Flying Drones Over People: Industry’s Recommended Plan of Action


The Federal Aviation Administration (FAA) has publicly released its report of recommendations for establishing a “flexible, performance-based proposed rule” for small unmanned aircraft systems (UAS) operations taking place over people who are not directly involved with the flight.

An FAA-chosen aviation rulemaking committee (ARC) met on March 8-10 and March 15-17 and delivered a set of recommendations on April 1, as mandated by the FAA. The Associated Press previously revealed what the recommendations entailed, but the full report has now been released by the agency.

“The ARC was focused on flight over people and, in furtherance of that goal, identified four small UAS categories, defined primarily by level of risk of injury posed, for operations over people,” says the final report.

“For each category, the ARC recommends a risk threshold that correlates to either a weight or an impact energy equivalent and – to the extent necessary to minimize the risks associated with that category – additional performance standards and operational restrictions.”

DJI, which was one of the entities selected for the ARC, explains in a release that the committee recommended “allowing drone manufacturers the ability to certify the safety of their own products under this risk-based system – which will permit rapid innovation in uses that will benefit imaging, surveying, mapping, inspections, public safety and other fields.”

“The FAA chartered this committee to enable the tremendous benefits of drone technology while ensuring the safety of the skies and the general public,” says Brendan Schulman, DJI’s vice president of policy and legal affairs, in the release. “We are pleased that the committee recommends a progressive approach that successfully balances these interests.”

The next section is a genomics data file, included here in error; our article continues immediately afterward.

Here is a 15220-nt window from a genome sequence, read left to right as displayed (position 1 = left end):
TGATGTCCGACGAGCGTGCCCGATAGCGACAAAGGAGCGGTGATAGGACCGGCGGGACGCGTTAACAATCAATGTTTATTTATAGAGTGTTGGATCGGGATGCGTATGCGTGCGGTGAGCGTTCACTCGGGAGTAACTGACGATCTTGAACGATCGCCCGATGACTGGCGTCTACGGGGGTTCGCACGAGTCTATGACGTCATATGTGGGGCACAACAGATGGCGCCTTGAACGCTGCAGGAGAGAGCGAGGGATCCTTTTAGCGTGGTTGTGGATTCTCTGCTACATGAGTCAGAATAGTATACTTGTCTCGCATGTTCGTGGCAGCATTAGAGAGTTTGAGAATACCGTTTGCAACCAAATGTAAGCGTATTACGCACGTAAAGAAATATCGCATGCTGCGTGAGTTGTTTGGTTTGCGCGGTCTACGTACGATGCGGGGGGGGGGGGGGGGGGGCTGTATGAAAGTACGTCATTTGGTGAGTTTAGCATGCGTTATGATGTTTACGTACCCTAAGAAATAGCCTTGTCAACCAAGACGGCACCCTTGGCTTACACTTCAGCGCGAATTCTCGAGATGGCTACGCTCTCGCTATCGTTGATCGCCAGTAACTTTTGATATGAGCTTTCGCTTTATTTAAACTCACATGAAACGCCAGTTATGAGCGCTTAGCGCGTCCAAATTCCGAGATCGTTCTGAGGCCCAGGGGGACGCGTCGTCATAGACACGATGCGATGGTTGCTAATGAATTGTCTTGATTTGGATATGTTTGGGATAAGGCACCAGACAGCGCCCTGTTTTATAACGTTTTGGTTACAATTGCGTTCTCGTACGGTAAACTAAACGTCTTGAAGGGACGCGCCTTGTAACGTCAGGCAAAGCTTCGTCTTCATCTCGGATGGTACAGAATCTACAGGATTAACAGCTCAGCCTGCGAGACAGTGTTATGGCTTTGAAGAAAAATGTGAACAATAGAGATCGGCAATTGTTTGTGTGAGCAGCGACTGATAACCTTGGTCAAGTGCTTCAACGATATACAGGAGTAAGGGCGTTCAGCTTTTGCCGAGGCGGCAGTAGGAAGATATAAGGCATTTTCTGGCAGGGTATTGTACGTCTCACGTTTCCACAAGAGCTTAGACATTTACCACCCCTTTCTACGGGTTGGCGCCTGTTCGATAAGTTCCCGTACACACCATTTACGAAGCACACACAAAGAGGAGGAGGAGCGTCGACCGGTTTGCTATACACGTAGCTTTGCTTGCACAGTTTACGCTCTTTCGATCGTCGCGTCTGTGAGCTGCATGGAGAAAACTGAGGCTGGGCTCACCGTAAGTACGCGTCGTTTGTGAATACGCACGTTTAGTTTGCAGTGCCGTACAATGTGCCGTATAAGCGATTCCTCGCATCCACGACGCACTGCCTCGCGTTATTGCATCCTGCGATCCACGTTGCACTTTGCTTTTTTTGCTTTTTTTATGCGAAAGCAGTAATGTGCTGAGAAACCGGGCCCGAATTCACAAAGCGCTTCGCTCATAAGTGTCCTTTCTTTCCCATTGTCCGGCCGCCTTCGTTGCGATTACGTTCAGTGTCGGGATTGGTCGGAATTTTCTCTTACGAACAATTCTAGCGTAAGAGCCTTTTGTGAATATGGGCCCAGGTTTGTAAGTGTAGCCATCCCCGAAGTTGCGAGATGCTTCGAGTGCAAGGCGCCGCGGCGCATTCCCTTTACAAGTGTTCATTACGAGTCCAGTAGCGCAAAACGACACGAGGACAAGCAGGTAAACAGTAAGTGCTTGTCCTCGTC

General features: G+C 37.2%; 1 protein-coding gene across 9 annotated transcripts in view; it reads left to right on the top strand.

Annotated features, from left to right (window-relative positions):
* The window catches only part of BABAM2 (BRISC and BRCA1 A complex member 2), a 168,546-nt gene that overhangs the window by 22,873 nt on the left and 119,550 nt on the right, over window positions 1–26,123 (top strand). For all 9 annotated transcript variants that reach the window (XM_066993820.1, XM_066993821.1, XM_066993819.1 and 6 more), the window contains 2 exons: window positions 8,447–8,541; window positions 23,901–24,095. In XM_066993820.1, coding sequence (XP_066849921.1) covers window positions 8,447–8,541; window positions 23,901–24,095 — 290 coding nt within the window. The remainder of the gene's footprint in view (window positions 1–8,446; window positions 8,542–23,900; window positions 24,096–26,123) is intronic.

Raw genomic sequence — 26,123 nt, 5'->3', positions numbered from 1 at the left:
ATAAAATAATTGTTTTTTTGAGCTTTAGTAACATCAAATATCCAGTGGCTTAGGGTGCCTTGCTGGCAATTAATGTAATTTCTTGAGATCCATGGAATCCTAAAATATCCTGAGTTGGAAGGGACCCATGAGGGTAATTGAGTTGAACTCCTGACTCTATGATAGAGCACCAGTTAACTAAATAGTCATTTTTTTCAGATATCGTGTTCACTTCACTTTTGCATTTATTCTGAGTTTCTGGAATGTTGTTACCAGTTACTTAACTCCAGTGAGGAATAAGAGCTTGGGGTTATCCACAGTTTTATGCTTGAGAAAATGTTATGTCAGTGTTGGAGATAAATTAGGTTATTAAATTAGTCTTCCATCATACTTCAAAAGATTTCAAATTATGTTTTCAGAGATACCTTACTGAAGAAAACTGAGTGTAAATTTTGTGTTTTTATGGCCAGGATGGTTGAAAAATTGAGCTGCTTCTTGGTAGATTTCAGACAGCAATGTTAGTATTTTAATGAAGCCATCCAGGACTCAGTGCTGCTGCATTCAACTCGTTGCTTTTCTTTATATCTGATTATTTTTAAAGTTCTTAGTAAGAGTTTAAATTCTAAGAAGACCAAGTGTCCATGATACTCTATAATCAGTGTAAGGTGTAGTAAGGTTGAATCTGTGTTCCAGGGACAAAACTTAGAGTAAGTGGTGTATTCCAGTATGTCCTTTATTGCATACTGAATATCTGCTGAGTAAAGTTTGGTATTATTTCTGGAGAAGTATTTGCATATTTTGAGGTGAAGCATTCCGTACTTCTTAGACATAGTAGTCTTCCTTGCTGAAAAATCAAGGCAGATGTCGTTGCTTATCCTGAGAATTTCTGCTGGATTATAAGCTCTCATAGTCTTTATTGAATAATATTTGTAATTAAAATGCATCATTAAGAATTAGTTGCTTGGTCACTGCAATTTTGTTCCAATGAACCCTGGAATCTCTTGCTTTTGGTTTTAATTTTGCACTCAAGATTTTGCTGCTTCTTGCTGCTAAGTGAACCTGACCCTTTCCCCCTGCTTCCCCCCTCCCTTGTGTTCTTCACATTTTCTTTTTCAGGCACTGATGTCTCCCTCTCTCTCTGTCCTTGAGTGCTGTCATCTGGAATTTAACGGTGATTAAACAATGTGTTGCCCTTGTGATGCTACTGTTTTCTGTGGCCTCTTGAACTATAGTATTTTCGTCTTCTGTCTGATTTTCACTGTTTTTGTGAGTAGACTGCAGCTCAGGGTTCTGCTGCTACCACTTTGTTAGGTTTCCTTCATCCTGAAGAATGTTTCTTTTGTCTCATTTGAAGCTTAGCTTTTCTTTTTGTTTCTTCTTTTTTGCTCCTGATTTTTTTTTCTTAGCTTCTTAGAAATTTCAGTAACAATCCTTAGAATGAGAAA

Category 1 would allow a UAS weighing 250 g or under to be flown over people, as long as the manufacturer places a weight label on the package or declares the weight to the FAA.

Another ARC member, Gary Shapiro, president and CEO of the Consumer Technology Association (CTA), notes in a statement that the report also recommends getting rid of the “burdensome airman licensing requirement that should not apply to operators of the smallest drones.”

Specifically, the ARC proposes that Category 1 UAS operators who seek airman certification can complete an online test “to satisfy knowledge requirements” and “eliminate in-person visits and background checks [with the Transportation Security Administration].”

For the next three categories, a drone (weighing under 55 lbs.) could be flown over people as long as it “does not exceed the impact threshold specified for each category, as certified by the manufacturer using industry-consensus test methods, and if its operator complies with operational restrictions for each category.”

Categories 2, 3, and 4 would mandate as follows:

2) Drones could be flown over people, provided that the manufacturer declares that the aircraft has a 1% or less chance of bringing forth a serious injury. These would typically be quadcopters weighing in at 4 or 5 lbs. In addition, the aircraft must be at least 20 feet above and 10 feet laterally from the people.